College and PTSD: What to Look For and How to Find Help

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College and PTSD: What to Look For and How to Find Help

Photo courtesy of Needpix

Photo courtesy of Needpix

Photo courtesy of Needpix

Photo courtesy of Needpix

Felipe Torres

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Over the last decade, the number of student veteran enrollments in undergraduate and graduate programs has steadily increased. Thanks to the Post-9/11 GI Bill and the Yellow Ribbon Program, veterans are able to attend either public or private institutions with little to no debt.  

Unfortunately, many of these student veterans have faced highly stressful and traumatic situations that forced them to make tough decisions. The effects of their experiences in combat are often unseen, making the transition to university life challenging.  

With the growing presence of student veterans, colleges and universities have taken notice of the difficulties many of these students face. According to Eisenberg, Gollust, and Golberstein, “One third of student veterans have at least one mental health issue that persists over two years, and fewer than half received treatment for them.” 

Not only do many of these students meet the criteria for a post-traumatic stress disorder (PTSD) diagnosis, they often abuse alcohol and self-medicate to cope with their stressors. The abuse often begins sometime during the deployment as they attempt to deal with the stressful situations they often find themselves in. 

It is important to recognize some of the signs and symptoms associated with PTSD. A few of the signs include intrusive memories, re-occuring nightmares, intense distress or irritability, feeling emotionally detached, emotional numbness, developing a destructive addiction, and suicidal thoughts.

The mental health issues become even more alarming among this population as the suicide rate steadily averages at about 22 veterans per day. According to Lipka, “Half of student veterans have completed suicide.” A strong correlation between PTSD, depression, and suicide is evident. 

Few of us have seen the impact on families left behind when their loved one ends their life as a way out. I recall being given the responsibility to escort the body of a soldier who committed suicide during an overseas combat deployment. 

It was difficult to keep my composure as we carried his body off of the aircraft and placed him in the back of the hearse. His young wife held their infant child as she cried alongside his mother. When we arrived at the funeral home, his family thanked me for bringing him home. The only response I was able to give them was letting them know that I was sorry for their loss.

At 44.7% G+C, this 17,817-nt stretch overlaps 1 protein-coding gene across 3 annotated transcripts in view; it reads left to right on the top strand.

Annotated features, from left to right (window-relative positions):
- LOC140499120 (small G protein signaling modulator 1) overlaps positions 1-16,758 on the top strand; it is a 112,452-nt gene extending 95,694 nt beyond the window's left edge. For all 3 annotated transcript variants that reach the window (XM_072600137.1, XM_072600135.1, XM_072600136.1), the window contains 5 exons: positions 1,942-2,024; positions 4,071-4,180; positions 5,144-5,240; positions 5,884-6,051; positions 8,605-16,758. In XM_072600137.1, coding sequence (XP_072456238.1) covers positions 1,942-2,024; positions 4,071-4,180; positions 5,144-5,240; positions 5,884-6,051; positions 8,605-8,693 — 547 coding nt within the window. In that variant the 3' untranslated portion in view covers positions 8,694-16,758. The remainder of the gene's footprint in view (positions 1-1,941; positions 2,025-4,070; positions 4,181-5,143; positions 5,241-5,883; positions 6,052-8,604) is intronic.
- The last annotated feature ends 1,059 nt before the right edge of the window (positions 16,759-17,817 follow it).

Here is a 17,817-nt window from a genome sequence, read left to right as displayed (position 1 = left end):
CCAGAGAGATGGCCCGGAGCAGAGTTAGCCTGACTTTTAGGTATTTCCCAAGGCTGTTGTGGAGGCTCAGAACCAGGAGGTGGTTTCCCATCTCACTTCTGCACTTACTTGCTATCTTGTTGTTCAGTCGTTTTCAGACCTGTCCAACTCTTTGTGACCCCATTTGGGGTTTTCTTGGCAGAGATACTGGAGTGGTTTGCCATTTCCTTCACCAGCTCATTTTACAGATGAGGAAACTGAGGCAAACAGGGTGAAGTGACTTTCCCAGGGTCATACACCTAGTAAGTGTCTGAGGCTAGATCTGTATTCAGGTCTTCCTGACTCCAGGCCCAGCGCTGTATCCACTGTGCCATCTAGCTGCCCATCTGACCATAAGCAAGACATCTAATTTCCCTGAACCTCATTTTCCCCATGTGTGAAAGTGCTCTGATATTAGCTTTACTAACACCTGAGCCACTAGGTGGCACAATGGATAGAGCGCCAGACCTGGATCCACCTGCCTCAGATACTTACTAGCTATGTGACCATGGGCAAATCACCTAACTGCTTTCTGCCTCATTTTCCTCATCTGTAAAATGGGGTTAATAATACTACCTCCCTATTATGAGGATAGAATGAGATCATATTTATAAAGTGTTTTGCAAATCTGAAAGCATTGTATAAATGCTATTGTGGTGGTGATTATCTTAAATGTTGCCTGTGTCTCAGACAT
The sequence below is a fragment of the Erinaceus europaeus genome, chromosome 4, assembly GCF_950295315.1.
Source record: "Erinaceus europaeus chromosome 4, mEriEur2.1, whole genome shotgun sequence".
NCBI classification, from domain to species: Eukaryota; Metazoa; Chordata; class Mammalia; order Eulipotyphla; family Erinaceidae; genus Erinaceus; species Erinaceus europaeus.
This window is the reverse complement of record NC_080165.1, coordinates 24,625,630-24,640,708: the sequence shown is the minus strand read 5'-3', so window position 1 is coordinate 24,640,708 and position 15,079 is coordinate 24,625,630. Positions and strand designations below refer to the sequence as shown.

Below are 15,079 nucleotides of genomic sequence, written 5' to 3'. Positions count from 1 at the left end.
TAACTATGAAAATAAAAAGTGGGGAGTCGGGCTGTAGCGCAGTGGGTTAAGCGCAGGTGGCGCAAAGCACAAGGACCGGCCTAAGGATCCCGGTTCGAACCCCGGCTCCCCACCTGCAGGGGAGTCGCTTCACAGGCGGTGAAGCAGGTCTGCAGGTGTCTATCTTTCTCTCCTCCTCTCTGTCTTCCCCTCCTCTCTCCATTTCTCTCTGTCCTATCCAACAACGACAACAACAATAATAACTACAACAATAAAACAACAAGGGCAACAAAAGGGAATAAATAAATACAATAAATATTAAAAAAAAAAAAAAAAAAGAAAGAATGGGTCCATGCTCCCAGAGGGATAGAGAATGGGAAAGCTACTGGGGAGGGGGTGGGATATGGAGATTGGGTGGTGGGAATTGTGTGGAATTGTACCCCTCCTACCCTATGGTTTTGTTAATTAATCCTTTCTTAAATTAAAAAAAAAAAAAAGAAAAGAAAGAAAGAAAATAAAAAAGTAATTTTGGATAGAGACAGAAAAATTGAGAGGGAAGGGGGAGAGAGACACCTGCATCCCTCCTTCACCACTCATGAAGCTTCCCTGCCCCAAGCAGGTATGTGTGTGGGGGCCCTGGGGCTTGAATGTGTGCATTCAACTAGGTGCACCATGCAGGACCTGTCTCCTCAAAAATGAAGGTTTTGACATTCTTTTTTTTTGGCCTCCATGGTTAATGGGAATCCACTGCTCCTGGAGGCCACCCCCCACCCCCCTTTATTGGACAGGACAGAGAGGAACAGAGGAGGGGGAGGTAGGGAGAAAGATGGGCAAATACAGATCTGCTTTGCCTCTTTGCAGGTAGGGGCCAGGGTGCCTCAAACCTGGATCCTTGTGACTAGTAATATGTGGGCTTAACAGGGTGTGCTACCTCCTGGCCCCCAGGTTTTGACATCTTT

It has been my experience that a strong family support system is key in dealing with the stressors faced overseas. Unfortunately, this is not the case for many servicemembers coming home. Many of the soldiers in my unit came home to empty houses, bank accounts, and pregnant spouses after an 18-month deployment. These situations, along with limited support from family and friends, has contributed to their fragile state of depression.  

According to Elliott, “Symptoms of PTSD and depression are the most strongly associated with feeling unfairly judged, feeling like one does not fit in, and feeling uncomfortable on campus.” 

Not only are these feelings contributing to poor mental health, but student veterans have reported these issues as the main reason for not continuing or completing their education.  

Further research is needed in order to properly address the challenges that many student veterans encounter as they attempt to transition to a university setting. Unfortunately, there is a limited amount of literature offering a resolution or even addressing these difficulties.  

Perhaps a university-based service can be implemented targeting incoming veteran students that may be dealing with mental health issues as they transition from soldier to student. Through an early intervention program, our veterans will have the tools to succeed in their program and overcome the mental health issues they often face.  

If you are a veteran with these issues or you know a student who is a veteran that needs help, Millikin has counseling services at the clinic that may help. You can contact these services at 217-424-6360 to set an appointment (Monday-Friday, 9am-4pm). Services are in the Millikin-DMH Health Clinic located at 150 S. Fairview Ave. Millikin also offers a Crisis Line for afterhours (217-464-8888).

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